In summary

CalMatters talked to a handful of the 4.3 million Californians who chose to sit out this year’s election to find out why, given 17.8 million set a record by voting in November. Sergio Berrueta, a student at Humboldt State and a Bernie Sanders supporter, said he didn’t like President-Elect Joe Biden or President Donald Trump so chose not to vote.

Sergio Berrueta, 28, is a student at Humboldt State. Here is how he explains his decision to not vote.

I didn’t vote this year because, frankly, I didn’t like the candidates for both parties. I wasn’t going to vote for Trump, but I also wasn’t going to vote for Biden. I’ve been registered as a Democrat since the first time I could vote in an election, and this time around I didn’t think Biden was fit enough as a candidate. 

I was a Bernie Sanders supporter like many other college students. 

In the last election in 2016, I voted third party. It was the same, I didn’t like Clinton as an option and I voted third party because I was like, I believe in this other thing and I don’t think the system is really working out.

What I want to see in a politician is someone that is going to focus on the nation. It’s weird because you have one candidate saying let’s make America great again, but they’re not really doing what would make this place great. 

What I want for a candidate is someone who is fighting for us. We need universal healthcare, we need access to proper public health, that is the biggest issue for me. Someone that is pro-choice, someone that wants to actually work on gun control because that has been a problem for years.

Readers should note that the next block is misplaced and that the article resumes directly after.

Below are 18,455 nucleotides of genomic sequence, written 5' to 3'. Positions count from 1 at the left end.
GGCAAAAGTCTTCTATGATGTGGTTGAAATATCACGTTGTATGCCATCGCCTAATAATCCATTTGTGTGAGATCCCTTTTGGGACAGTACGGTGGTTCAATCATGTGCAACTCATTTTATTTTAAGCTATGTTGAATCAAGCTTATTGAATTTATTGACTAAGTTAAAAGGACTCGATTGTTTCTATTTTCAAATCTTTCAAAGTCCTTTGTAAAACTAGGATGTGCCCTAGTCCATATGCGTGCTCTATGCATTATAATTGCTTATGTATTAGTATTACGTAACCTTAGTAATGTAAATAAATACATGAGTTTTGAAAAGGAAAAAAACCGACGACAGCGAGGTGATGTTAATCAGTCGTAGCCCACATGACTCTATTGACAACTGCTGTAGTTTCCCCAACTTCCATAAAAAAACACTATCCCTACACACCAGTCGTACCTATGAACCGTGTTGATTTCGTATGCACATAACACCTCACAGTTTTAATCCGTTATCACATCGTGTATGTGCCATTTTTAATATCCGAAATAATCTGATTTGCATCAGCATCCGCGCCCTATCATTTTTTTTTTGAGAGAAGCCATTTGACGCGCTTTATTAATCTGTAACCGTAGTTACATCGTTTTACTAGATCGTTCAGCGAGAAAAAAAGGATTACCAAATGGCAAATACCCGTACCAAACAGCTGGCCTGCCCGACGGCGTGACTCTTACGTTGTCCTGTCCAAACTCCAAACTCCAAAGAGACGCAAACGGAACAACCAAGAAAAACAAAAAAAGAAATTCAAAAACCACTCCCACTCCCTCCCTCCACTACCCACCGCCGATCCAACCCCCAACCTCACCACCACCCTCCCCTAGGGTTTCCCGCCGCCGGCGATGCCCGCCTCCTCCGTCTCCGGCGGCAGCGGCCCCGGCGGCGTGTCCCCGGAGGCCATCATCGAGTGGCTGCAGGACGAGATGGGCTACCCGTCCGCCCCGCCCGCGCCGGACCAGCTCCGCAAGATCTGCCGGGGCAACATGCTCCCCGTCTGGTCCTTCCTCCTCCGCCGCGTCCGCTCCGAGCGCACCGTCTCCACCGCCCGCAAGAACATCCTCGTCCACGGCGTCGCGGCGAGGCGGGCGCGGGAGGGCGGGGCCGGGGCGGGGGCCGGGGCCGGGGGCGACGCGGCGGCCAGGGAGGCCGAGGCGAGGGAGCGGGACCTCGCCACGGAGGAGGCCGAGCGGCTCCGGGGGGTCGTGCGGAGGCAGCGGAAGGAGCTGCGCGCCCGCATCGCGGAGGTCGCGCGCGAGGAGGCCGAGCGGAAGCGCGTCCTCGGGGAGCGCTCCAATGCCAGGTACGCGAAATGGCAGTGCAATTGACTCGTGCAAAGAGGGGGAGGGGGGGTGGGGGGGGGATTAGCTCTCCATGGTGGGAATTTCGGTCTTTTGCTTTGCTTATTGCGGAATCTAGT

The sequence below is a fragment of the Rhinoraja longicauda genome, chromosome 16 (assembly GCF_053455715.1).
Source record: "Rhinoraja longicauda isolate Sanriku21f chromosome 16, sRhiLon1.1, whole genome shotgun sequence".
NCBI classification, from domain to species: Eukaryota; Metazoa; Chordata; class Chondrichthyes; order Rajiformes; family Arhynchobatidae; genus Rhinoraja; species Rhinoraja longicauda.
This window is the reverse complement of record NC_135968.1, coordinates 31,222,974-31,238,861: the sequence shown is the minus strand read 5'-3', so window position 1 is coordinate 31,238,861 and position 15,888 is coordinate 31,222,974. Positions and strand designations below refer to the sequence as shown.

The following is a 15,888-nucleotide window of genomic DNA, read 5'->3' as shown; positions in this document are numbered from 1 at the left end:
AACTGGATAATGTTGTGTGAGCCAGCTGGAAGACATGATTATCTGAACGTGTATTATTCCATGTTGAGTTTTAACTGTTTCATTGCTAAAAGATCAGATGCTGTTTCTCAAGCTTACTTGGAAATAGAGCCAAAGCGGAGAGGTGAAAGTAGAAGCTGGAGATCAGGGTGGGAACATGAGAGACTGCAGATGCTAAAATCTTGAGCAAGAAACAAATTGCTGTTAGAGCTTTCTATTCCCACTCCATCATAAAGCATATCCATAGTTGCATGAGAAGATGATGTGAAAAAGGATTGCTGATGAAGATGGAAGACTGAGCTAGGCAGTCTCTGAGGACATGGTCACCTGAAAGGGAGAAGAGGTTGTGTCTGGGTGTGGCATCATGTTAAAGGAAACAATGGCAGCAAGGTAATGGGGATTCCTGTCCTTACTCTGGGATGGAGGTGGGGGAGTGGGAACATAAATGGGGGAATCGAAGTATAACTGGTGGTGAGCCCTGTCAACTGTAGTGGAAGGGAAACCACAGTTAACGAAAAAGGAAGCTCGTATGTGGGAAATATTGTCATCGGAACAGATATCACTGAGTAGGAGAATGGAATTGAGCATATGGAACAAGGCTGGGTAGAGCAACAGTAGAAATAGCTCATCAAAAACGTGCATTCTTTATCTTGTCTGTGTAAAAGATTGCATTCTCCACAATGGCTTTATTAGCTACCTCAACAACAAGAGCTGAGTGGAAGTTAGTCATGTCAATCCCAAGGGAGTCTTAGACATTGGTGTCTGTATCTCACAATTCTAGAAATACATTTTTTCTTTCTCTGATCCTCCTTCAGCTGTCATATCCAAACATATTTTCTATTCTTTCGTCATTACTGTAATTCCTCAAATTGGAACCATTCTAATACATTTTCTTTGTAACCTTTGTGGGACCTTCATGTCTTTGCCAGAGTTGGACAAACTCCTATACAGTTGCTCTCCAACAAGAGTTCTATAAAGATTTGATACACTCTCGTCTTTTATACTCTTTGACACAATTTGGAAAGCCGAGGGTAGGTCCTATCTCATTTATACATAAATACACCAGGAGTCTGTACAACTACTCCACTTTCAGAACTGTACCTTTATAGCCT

Sergio Berrueta, a student a Humboldt State University. Photo courtesy of Sergio Berrueta
Sergio Berrueta, a student a Humboldt State University. Photo courtesy of Sergio Berrueta

I am tired of constantly funding the military for endless war. I just want a candidate that is going to focus on this nation because we have been so focused on everything outside and we haven’t focused on what is going on here. We have problems internally and we should be growing, we shouldn’t be going backwards.

My mom has voted Democrat in every election. My grandpa, he flip-flops. In the last election, he voted for Clinton, in the election prior he voted for Romney, and in 2008 he voted for McCain. But he voted for Gore in 2000 and Kerry in 2004. He also voted for Reagan in the 80s, and I’m still mad about that — even though I wasn’t alive then. 

My friend Patrick voted — or he better have, I don’t remember. Heidi, my partner, voted, she did by mail. I registered (in Humboldt County) and they mailed my ballot to an old address, but once again, I didn’t vote this election because of what I said. 

It boiled down to this: No matter what happens, things are going to kind of stay the same. You gotta vote for the lesser of two evils and honestly — I hope I don’t sound weird or anything — but it came down to morals.

This coverage is made possible through Votebeat, a nonpartisan reporting project covering local election integrity and voting access. In California, CalMatters is hosting the collaboration with the Fresno Bee, the Long Beach Post, and the UC Berkeley Graduate School of Journalism.

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Freddy is a reporter at UC Berkeley’s Graduate School of Journalism.